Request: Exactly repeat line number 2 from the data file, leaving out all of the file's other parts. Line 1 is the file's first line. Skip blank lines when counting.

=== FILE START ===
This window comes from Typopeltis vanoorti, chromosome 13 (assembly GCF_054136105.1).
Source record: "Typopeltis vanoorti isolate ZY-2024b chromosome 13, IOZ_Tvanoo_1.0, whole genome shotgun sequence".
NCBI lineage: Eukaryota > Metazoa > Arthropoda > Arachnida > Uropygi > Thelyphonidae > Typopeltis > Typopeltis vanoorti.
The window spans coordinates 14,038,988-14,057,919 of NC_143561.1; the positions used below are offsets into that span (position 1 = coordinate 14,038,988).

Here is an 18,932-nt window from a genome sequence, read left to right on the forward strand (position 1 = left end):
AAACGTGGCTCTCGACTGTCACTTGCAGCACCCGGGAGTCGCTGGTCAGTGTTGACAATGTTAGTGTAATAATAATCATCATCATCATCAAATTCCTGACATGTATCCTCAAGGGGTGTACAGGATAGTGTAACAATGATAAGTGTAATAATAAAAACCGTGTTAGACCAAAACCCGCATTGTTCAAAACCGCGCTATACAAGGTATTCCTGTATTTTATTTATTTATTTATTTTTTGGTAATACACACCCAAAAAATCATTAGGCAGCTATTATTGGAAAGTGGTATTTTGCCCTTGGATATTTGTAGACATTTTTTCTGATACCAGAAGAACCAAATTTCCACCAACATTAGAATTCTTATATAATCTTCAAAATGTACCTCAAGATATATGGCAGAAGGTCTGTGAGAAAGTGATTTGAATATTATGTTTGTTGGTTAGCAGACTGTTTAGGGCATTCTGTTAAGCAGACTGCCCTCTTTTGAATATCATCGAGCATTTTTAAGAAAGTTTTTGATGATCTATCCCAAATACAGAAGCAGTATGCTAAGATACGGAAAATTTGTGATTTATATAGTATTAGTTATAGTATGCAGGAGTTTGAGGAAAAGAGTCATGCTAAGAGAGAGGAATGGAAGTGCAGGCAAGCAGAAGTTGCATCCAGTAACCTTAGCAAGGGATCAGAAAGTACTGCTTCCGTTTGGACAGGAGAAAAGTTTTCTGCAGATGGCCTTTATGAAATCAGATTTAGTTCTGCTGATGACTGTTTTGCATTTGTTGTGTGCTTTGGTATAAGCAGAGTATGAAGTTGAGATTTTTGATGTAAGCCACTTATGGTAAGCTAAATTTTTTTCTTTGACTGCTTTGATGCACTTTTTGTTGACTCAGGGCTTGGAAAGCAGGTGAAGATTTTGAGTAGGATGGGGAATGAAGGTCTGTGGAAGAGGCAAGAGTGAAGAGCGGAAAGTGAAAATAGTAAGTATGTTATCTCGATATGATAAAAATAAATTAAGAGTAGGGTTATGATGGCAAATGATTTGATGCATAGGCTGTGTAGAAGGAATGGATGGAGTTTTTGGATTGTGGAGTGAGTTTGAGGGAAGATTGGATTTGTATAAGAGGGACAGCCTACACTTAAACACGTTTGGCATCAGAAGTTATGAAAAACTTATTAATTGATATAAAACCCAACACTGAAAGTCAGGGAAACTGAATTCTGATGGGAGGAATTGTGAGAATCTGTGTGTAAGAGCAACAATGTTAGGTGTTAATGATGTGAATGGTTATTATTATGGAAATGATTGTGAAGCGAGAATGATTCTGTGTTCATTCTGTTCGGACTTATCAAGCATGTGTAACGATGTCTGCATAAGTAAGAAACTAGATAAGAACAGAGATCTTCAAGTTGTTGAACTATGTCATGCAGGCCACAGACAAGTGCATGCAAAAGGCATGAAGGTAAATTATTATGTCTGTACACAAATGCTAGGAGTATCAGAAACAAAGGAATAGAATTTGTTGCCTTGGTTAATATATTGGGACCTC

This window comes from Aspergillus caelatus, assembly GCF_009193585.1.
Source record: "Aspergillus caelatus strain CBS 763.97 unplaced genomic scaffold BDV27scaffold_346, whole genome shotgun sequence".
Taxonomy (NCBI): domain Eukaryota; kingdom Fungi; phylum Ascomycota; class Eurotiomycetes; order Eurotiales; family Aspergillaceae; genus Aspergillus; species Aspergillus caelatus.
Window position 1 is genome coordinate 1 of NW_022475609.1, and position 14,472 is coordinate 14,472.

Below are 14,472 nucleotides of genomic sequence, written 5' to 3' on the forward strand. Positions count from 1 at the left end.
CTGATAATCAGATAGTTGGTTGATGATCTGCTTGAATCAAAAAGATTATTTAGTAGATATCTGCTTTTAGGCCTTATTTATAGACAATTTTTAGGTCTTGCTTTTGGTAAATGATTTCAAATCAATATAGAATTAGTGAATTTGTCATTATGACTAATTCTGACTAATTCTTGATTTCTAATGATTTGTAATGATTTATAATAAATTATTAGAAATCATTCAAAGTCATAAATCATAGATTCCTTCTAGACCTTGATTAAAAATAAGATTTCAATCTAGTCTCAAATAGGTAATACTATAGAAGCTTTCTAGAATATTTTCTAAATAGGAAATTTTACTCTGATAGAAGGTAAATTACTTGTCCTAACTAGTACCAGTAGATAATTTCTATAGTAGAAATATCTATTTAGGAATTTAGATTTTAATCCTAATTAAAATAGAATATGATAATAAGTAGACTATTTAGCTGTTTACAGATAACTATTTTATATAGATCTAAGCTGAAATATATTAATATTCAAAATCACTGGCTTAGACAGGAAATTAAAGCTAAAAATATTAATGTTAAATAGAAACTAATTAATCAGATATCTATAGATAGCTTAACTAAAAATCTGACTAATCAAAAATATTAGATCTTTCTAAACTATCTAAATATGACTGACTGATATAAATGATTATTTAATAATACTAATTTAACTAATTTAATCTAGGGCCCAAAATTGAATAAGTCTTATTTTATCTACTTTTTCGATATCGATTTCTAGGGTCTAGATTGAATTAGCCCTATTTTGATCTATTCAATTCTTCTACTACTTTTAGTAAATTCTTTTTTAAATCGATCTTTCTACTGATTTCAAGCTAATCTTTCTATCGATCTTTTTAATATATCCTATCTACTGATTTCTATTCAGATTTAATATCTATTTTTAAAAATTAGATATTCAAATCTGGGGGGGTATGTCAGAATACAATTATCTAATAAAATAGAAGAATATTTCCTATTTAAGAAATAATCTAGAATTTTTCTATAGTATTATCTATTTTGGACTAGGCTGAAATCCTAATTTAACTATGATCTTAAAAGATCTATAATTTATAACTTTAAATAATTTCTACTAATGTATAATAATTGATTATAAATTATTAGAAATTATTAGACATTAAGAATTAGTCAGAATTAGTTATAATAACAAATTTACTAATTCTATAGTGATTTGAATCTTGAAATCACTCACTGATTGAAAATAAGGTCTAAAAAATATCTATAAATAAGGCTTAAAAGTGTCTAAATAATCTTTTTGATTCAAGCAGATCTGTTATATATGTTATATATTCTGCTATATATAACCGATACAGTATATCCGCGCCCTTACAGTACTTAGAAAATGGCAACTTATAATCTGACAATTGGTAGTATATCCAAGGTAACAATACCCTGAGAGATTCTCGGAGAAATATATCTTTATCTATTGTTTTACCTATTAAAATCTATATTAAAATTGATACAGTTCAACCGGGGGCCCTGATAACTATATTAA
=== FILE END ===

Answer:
Source record: "Typopeltis vanoorti isolate ZY-2024b chromosome 13, IOZ_Tvanoo_1.0, whole genome shotgun sequence".